He [Alexander Winerberger] was born in Vienna (Austria), in a family of Jewish engineer Alexander Winerberger and a Czech woman, who, as they told me, committed suicide while father, her son, was in Russia.
After becoming a chemical engineer in Vienna, Dad joined the Austrian Army and fought on the Russian front in the First World War. There he was captured and, after the war, remained in Stalin’s Russia to manage the munitions factories.
Dad returned to Vienna in search of his wife and met my mother, who was much younger than him. In the end, they got married in Vienna, and mother went with father to Russia. When the time of my birth approached, my mother returned to Vienna, where I was born on February 8, 1931. Six weeks later, my mother returned with me to Moscow, where we lived at that time.
My first language was Russian, which my father spoke as a native, unlike my mother who knew only certain phrases. I had a Russian nanny. I remember, as in Moscow, my father dragged me on the sledges, surrounded by snow-capped mountains that rose above me. We bought several shelves from the street market – a kiosk by the road. Later, when we returned to Austria, I identified them with my father’s laboratory, which he held when he was able to. They were transported along with our other things from Russia, but were completely destroyed during the bombing in the Second World War.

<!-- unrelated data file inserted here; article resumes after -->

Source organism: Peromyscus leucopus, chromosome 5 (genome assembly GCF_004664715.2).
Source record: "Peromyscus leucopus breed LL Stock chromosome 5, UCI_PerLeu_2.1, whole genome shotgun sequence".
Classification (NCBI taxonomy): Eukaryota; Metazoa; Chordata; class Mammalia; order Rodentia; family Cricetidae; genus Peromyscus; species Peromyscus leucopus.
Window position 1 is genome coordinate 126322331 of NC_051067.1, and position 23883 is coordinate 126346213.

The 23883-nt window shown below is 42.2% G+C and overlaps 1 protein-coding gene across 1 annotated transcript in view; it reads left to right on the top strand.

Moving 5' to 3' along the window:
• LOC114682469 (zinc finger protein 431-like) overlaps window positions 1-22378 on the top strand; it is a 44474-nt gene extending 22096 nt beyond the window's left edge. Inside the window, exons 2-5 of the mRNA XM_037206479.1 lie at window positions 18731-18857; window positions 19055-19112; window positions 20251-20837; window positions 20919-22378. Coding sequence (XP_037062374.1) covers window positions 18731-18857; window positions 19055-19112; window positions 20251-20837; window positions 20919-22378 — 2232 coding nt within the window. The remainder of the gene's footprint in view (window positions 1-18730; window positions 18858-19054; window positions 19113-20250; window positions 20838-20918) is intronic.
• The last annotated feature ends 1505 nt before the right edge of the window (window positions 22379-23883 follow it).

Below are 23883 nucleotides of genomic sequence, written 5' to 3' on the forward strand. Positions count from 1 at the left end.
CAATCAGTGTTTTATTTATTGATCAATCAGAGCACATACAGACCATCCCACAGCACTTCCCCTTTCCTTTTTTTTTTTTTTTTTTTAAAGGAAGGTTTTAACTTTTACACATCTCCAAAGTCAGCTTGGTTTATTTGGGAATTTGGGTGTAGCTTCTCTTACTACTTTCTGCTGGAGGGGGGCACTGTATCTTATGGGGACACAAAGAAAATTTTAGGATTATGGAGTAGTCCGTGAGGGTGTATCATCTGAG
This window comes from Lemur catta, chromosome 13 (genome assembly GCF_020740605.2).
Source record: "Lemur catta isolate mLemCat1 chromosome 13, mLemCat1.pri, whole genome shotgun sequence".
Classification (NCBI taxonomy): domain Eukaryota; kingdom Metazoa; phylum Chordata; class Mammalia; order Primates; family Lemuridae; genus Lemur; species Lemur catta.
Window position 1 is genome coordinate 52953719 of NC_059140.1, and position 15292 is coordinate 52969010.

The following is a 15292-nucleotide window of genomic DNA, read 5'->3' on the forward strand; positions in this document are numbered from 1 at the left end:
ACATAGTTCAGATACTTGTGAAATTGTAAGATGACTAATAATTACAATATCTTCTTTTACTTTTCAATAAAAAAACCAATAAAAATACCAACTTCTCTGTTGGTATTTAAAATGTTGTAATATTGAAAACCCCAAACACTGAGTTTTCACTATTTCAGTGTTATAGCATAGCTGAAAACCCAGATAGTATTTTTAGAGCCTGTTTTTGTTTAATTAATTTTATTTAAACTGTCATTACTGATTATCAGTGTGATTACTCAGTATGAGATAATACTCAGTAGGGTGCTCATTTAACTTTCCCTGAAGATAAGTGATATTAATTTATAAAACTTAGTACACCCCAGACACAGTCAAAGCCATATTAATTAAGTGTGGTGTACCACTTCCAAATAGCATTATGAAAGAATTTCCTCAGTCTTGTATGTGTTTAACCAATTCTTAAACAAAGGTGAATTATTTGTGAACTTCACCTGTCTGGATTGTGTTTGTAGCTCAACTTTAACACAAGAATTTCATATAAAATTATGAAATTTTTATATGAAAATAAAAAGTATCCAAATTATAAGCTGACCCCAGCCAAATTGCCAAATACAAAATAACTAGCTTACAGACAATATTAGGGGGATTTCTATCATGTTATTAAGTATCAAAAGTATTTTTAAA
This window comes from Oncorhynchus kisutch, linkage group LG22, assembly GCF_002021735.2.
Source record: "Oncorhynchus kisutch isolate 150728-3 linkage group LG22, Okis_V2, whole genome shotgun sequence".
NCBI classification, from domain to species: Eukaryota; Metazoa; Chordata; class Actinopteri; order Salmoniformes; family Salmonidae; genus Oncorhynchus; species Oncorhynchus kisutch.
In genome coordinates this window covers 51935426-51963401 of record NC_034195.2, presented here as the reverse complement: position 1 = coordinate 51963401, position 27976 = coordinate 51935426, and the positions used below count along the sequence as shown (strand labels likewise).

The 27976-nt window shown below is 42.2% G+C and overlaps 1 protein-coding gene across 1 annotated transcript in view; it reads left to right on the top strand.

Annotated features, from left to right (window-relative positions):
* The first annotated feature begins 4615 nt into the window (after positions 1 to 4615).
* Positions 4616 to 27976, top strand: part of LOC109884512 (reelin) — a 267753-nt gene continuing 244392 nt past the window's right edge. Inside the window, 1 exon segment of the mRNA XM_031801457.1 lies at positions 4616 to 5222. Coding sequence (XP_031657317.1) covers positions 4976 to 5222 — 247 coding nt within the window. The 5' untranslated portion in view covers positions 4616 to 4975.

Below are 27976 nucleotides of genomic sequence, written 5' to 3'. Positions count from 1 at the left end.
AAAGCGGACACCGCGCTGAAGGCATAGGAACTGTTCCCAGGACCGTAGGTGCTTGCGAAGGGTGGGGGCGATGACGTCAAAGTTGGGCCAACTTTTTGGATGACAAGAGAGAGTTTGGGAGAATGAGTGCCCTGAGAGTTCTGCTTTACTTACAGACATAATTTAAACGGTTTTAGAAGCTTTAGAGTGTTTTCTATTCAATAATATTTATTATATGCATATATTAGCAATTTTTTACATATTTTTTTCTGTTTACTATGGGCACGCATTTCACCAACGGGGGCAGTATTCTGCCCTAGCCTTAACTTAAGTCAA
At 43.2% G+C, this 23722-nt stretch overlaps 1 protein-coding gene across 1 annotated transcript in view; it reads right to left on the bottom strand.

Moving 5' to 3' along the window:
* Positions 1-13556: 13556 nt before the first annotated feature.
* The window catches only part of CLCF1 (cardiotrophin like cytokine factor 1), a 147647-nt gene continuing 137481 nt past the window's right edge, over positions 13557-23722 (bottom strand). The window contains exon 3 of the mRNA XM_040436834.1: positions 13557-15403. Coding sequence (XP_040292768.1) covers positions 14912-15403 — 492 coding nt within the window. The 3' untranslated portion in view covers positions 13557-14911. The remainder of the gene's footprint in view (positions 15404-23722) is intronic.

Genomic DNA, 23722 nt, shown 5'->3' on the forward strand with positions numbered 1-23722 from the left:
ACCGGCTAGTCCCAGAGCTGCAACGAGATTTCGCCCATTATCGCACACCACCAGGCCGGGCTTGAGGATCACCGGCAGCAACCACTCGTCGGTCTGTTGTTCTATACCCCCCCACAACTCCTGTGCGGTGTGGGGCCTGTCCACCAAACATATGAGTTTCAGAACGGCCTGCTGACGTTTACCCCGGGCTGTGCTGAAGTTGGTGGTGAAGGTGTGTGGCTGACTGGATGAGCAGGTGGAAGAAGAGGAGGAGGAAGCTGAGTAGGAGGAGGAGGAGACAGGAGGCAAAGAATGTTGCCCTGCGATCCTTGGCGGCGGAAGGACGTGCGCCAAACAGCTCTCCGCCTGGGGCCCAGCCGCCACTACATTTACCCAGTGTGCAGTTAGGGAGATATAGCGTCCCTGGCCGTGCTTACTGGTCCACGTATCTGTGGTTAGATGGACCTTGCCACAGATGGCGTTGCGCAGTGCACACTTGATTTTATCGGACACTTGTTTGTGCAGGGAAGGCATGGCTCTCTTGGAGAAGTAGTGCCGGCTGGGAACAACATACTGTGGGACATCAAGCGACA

Another memory that I recall is about my hair, which I had cut because of lice. In the winter, my hair was rubbed with gasoline to get rid of them, but, unfortunately, the skin on my head descended with lice. Later, my dad told me that the factories lacked everything except gasoline. One day, when they had an epidemic of cholera and many workers died, the father ordered each worker to take away all his clothes before returning home, soak them together with gasoline shoes, and then dress again. He said that it stopped the epidemic.
Another drawback were the lamps, which drastically reduced production, especially in winter. When somehow a tragic railway accident happened near one of the factories, Dad ordered the workers to unscrew all the lamps in the cars that could only be found.
When the father showed Egon how to shoot, they used candles on the Christmas tree as a target! I remember that Egon later said at home in Austria that my father was uncivilized in Russia because he spent so much time in jail.
My mother’s family went bankrupt during the Great Depression, and relatives from time to time, in turn, came to us in Russia. I remember a little my mother’s younger brother – Egon.
Once, when mom was in hospital, father and uncle had to cook dinner at their own. They both loved rice pudding, but did not know how to cook it. They put the same amount of rice and milk in a saucepan. While the mixture boiled, the rice was swollen, and they had to add milk and use another pan. It lasted as long as they used all the containers in the house, including the cleaning bucket and my night pot!
Lilian-Margo Pearce, formally Wyerberger: interview Samara Pierce, 2013.